Vehicles equipped with this weapon
|Lock range (rear-aspect)||4 km|
|Launch range||7 km|
|Maximum speed||3.4 M|
|Maximum overload||15 G|
|Missile guidance time||13 secs|
|Explosive mass||8.75 kg TNTeq|
The Firestreak is a large missile, with a 8.75 kg warhead. The Firestreak is a very early air-to-air missile design; it was Britain's first operational heat seeking missile. It has slightly better manoeuvrability than other early heat seeking missiles, and a much larger warhead, and is otherwise comparable in terms of speed and range.
The Firestreak has a 8.75 kg warhead, making it capable of outright destroying any target it gets a direct hit on. The warhead has a larger proximity fuse setting than other heat-seeking missiles (10 m as opposed to the more standard 5 m), this helps slightly offset the missiles poor manoeuvrability as any aircraft caught in the proximity fuse range is likely to suffer critical damage due to the large explosive mass.
Comparison with analogues
The Firestreak has a warhead of 8.75 kg in explosive mass, just less than twice than that of the AIM-9B, which only contains 4.5 kg. It is also slightly more manoeuvrable than the AIM-9B with a 15 G max overload compared to the AIM-9B's 10 G. Unlike other contemporary IR missiles, it also features the ability to slave to radar, which it shares with its cousin the Red Top.
Usage in battles
This missile is not agile. Do not use them on targets that are manoeuvrable as they will easily evade it. Instead, use them on bombers or aircraft which have no energy left to manoeuvre as it will be more difficult for them to evade the missile.
As this missile seeks infrared radiation (IR), be aware of locking onto other sources of heat which can throw the missile off course such as other teammates, flares and of course, the sun.
The missile's IR seeker head can be slaved to radar. What this means is that once a pilot establishes a radar lock and activate the missile's seeker, the seeker head will search for heat signatures on the location of your radar lock, rather than directly ahead of it. This is very useful because the missiles have poor G-limits for launching, meaning a pilot needs to maintain an almost straight course to launch the Firestreak. Slaving to radar allows a pilot to automatically "lead" the missile seeker within its range of motion, similar to what can be done with the AIM-9G and other later missiles after acquiring an IR lock, and can be used to launch missiles from oblique angles.
Like other air-to-air missiles, the Firestreak performs best at altitude where there is less drag from the reduced air concentration, allowing it to maintain the speed it gets from its initial burn time.
Pros and cons
- Has the second largest warhead of any air to air missile
- The IR seeker has a fairly wide field of view when slaved to the Javelin, Lightning, or Sea Vixen's radar
- Can be slaved to radar
- Highly receptive proximity fuse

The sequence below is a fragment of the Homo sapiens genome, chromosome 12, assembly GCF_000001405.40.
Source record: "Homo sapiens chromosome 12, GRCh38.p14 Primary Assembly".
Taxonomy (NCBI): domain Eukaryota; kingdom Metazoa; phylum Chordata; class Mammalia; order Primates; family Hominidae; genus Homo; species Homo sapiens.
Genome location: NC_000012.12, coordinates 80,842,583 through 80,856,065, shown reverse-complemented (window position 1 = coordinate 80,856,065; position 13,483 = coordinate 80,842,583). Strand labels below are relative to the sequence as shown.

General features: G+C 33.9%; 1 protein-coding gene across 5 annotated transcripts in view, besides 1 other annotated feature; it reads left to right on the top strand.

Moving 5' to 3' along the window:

- 15G overload
- Slightly lower velocity than other missiles
- Relatively short range compared to counterparts
Development was the result of a somewhat confused post-war process that started in 1945 with a very ambitious design known as "Red Hawk". When this proved too complicated, a simpler system known as "Blue Sky" was proposed in 1949 and eventually emerged in 1956 as Fireflash. Shortly after Fireflash development started, advances in infrared guidance suggested a new look at the original Red Hawk concept, and eventually a specification emerged as "Blue Jay".
Blue Jay began development in November 1951. Many of the technologies were entirely new, and development took considerable time. One significant issue was the size and power requirements of the tube-based electronics, which took up much of the forward quarter of the missile body. This left no room for the warhead, which had to be moved to the rear of the missile, thereby taking up the area that would normally be used for the control fin actuators. These were instead placed in the electronics section, operating the rear-mounted fins using long pushrods. To further complicate it, the power for the actuators were air bottles in the tail. The layout was quite complicated.
The first launches took place in 1955, and it entered service with the RAF in 1957 and the Royal Navy in 1958. Designed specifically for use against bombers and other large targets, it was not particularly manoeuvrable and its overall performance was less than that of the AIM-9 Sidewinder that had entered US service the previous year. It made up for this somewhat with the use of a very large warhead, well over double the weight of Sidewinder's.
Several minor modifications to the basic design were suggested but not implemented. These eventually led to a much more capable upgrade, the Hawker Siddeley Red Top.
Excellent additions to the article would be video guides, screenshots from the game, and photos.
Links to the articles on the War Thunder Wiki that you think will be useful for the reader, for example:
- reference to the article about the variant of the weapon;
- references to approximate analogues by other nations and research trees.